Coastal areas have always been a major focus of development of human civilizations. Many coastal cities and towns worldwide have cultures and ways of life that go back over many centuries. More than half of the world’s population currently live within 60 km of the shoreline – a statistic that could rise to three quarters by 2020. Moreover, 16 of the 20 mega cities of the world are located in coastal areas. Among the numerous threats caused by rapid population growth, development and industrialization in or near coastal areas, is the introduction of Persistent Organic Pollutants. Persistent Organic Pollutants (POPs) consist of chemicals – pesticides (such as DDT), industrial chemicals (such as polychlorinated biphenyls, PCBs), and unwanted by-products of industrial processes or combustion (such as dioxins and furans) – that are dangerously resistant to environmental degradation. With no or little alterations of their original composition, POPs are transported to oceans and coastal areas by air, water and soil, via direct industrial effluents, sewages and solid source releases, as well as irrational dumping and dredging of waste.

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What makes POPs so dangerous is that they are easily transportable and globally pervasive, and that they pose serious health risks to all living organisms. POPs bio-accumulate in the fatty deposits of animals and plants and get passed on down the food-chain. They have been linked to alterations in the functioning of hormone systems in fish, wildlife and have been linked to a range of health concerns in humans as well, including cancer, immune-toxicity, thyroid and liver malfunction, nervous system damage, reproductive complications, hormonal disruptions, behavioural problems, allergies, birth defects, and developmental disorders The Stockholm Convention on Persistent Organic Pollutants entered into force in 2004 and serves as the primary global, legally-binding, mechanism that calls for international action against the introduction of POPs into the environment. It was signed in Stockholm in May 2001 and entered into force in May 2004.

POPs in the PERSGA Region

The coastal zone of the Red Sea and Gulf of Aden has been witnessing a rapid economic and tourism growth in the last three decades. This is expected to continue in the future. Several coastal investment projects are still in planning in Egypt, Jordan, Saudi Arabia, Sudan and Yemen, mainly in the petroleum and petrochemical industries. This is not to mention the change in the style of life of the new generations by planning new modern cities at the coastal zone. Rapid industrialization will create high pollution rate and hotspots. As a result the use of raw materials, chemicals and energy will increase as well.

Rational of Regional Action

PERSGA has prepared the “Protocol for the Protection of the Marine Environment of the Red Sea and Gulf of Aden from Land-Base Sources (LBS) of Pollution”. The Protocol states that the contracting parties are:
“Committed to the precautionary principle and the ‘polluter pays principle’ and to the use of Environmental Impact Assessments together with the use of
the best available technologies and ideal environmental practices, including clean technology production”; “Determined to take the necessary measures in
a framework of close cooperation among themselves, to protect the Red Sea and Gulf of Aden from Land-Based sources of pollution”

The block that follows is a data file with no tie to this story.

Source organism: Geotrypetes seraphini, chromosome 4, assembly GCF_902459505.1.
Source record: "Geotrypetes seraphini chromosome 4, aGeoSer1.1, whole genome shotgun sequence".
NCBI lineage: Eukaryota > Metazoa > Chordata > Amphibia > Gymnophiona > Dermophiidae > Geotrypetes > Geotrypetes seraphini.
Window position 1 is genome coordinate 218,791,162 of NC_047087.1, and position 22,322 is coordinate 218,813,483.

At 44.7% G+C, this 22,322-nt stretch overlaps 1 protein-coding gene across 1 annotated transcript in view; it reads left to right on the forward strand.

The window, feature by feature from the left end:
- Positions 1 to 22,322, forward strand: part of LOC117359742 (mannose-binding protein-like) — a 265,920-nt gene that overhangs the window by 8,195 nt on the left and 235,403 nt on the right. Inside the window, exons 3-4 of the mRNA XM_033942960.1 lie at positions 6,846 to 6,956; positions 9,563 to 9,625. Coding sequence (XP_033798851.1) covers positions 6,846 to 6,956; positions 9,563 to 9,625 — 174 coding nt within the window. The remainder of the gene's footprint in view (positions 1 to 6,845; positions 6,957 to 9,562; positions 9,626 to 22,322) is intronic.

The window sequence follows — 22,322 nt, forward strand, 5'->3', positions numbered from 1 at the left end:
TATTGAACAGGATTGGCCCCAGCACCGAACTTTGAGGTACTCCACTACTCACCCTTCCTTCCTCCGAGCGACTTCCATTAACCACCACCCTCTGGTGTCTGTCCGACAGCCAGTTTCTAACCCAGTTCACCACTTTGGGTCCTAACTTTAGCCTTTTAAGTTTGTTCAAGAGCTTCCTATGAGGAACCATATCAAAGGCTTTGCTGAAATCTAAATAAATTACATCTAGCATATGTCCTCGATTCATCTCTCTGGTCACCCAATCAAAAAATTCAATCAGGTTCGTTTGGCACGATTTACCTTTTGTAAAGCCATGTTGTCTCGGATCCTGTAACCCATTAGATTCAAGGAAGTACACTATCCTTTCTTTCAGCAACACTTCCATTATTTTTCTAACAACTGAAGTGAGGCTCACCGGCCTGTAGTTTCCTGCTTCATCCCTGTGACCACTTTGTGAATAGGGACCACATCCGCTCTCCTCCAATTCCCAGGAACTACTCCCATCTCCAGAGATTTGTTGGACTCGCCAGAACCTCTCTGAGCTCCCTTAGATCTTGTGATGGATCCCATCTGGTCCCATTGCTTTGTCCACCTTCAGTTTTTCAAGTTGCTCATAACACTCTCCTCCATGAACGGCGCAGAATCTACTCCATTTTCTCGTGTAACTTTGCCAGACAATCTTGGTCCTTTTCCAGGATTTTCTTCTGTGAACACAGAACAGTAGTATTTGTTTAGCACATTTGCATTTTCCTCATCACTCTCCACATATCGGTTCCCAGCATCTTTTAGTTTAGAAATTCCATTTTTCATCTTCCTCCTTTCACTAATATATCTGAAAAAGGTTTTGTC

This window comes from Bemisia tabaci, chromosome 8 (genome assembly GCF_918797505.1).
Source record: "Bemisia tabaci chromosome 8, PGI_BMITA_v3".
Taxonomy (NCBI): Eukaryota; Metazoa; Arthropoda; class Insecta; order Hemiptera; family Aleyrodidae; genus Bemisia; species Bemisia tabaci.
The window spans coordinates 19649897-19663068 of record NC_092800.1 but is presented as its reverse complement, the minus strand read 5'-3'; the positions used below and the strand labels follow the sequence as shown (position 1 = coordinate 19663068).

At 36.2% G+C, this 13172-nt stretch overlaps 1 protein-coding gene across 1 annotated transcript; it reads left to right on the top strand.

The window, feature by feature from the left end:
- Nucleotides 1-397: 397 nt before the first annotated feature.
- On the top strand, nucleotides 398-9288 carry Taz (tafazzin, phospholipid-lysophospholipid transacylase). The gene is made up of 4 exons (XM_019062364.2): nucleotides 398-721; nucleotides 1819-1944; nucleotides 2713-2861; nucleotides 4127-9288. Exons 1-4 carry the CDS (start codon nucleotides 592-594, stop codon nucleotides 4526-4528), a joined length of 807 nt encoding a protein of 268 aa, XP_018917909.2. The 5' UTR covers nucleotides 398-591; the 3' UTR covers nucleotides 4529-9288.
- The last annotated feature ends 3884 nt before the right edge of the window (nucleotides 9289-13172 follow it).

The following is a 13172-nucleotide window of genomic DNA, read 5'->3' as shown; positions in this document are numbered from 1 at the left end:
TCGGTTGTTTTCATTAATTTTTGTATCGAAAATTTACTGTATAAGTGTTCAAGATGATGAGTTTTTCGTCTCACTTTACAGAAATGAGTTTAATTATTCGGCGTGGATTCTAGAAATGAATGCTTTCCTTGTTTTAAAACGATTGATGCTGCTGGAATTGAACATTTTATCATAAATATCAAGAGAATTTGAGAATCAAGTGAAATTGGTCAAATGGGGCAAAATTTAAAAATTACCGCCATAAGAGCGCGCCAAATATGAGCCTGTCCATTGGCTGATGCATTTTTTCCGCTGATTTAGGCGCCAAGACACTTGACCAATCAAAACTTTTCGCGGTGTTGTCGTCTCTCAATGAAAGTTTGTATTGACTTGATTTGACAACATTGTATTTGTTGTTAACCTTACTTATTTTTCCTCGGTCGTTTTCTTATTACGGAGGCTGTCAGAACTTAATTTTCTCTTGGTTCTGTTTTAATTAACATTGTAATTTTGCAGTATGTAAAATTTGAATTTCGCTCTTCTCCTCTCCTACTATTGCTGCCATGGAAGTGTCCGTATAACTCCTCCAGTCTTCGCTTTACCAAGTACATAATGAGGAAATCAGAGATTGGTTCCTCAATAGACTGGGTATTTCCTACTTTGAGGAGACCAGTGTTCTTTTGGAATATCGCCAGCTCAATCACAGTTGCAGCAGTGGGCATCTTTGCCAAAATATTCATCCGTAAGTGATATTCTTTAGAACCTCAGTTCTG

Article 5, states that the contracting parties shall prevent pollution from LBS, with particular emphasis on the gradual elimination of inputs of toxic, persistent, and bio-accumulating substances by implementation of work plans based on source control.

Article 19, deals with the “adoption of regional measures, work plans and programmes” to best combat pollution and, as such, PERSGA has been working to facilitate translating the written mandates of the protocol into on-the-ground actions.

Establishing a Regional Project

Four of the RSGA countries (Egypt, Jordan, Sudan and Yemen) have ratified Stockholm Convention and concluded in the NIP development process that the reduction or elimination of POPs is a respective national priority and that they are committed to take appropriate actions towards the
reduction of the releases of unintentionally produced persistent organic pollutants (UP-POPs). Due to the trans-boundary movement of POPs and the special nature of the coastal zone of the Red Sea and Gulf of Aden, it is of importance to take preventive measures to reduce the negative impact of industrial activities and human settlements on the environment of the coastal zone. These preventive measures can be more effective if they are undertaken in a coordinated manner at the regional level. It can be further improved if the regular collection and interpretation of environment related scientific data are also undertaken at the regional level, together with the development of harmonized legislations and interventions. The participating countries have therefore decided to integrate their collective efforts under the regional umbrella of PERSGA and take united actions in reducing UP-POPs releases from selected industrial sources. The four participating countries have agreed that close cooperation is needed to collectively implement the SC’s measures concerning introduction of best available techniques (BAT) and best environmental practices (BEP) for the coastal zone industries. The countries have further agreed that it could be possible that a larger impact on the environment and the coastal zone economy be attained if the cooperation is made at regional level rather than each country intervenes alone at the industries of its own coastal zone.




Saudi Arabia